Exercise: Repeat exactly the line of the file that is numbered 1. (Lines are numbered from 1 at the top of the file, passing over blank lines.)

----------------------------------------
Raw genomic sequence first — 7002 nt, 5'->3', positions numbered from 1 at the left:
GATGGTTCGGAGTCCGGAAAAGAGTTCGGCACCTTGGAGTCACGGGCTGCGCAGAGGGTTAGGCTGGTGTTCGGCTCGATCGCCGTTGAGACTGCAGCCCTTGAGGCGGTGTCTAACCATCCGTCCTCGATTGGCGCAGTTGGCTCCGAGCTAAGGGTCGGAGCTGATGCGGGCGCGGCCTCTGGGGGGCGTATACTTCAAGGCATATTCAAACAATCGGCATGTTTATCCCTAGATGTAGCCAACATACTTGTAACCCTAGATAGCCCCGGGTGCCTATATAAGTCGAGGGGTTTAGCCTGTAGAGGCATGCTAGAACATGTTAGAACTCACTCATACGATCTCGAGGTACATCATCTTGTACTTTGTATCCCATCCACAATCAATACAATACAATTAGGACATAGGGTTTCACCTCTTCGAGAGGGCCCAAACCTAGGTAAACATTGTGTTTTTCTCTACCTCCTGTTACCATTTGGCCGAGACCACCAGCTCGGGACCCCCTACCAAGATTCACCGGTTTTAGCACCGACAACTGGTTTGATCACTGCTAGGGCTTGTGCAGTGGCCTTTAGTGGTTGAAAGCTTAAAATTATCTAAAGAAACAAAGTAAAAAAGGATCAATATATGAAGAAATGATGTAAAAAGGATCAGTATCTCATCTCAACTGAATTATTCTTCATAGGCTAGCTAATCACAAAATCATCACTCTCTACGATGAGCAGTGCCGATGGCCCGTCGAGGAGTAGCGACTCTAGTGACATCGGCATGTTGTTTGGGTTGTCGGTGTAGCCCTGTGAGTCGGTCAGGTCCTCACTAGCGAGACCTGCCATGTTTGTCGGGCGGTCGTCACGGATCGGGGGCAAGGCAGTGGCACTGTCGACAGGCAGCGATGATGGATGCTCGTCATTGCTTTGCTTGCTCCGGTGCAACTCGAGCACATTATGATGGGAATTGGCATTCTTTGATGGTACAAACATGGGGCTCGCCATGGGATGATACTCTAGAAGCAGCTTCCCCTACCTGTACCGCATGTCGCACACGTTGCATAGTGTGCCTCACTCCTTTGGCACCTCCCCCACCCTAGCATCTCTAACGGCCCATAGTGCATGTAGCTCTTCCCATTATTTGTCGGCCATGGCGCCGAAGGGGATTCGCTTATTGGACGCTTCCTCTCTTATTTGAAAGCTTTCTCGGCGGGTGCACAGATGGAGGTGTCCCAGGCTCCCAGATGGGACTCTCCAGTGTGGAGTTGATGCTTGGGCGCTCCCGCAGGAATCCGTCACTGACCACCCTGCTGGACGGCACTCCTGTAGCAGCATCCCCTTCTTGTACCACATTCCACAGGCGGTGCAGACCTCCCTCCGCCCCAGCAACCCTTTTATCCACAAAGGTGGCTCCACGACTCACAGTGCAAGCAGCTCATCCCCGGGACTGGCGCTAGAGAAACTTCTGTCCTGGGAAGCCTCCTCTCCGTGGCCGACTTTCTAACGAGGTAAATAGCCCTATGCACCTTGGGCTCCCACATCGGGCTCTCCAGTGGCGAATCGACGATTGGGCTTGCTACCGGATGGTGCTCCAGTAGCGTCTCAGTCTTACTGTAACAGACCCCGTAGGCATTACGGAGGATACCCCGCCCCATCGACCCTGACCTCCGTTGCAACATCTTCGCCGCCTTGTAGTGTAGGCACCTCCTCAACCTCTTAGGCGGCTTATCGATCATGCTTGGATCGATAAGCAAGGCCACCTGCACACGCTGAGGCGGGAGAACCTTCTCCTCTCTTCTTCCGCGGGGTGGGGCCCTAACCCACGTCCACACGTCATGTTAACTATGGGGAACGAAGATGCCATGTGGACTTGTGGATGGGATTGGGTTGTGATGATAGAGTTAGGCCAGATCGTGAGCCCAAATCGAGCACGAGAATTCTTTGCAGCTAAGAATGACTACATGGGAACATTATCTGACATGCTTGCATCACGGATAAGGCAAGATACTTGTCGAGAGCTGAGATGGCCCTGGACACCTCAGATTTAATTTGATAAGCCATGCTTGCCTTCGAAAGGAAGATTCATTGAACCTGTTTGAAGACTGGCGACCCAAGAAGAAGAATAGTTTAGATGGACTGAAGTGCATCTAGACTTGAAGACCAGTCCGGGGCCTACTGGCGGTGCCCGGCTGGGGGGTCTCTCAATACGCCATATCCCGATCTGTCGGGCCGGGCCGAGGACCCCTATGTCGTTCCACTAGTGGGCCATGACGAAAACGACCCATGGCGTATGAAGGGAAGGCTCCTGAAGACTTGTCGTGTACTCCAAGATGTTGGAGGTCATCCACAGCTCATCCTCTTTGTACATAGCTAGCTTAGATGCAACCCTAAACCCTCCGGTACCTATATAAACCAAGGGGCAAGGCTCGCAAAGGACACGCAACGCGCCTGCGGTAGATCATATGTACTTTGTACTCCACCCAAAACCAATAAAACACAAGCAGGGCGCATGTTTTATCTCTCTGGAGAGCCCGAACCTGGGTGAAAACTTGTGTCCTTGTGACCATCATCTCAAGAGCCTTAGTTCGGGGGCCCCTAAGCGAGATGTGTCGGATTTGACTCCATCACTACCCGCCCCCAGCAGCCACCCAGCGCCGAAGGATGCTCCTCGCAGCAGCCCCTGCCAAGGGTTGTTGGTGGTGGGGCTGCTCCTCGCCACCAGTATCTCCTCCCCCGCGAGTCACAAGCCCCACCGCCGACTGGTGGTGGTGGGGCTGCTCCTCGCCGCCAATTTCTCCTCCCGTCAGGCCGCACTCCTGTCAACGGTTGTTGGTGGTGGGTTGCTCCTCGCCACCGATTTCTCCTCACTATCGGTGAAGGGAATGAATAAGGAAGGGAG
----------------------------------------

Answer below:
Raw genomic sequence first — 7002 nt, 5'->3', positions numbered from 1 at the left: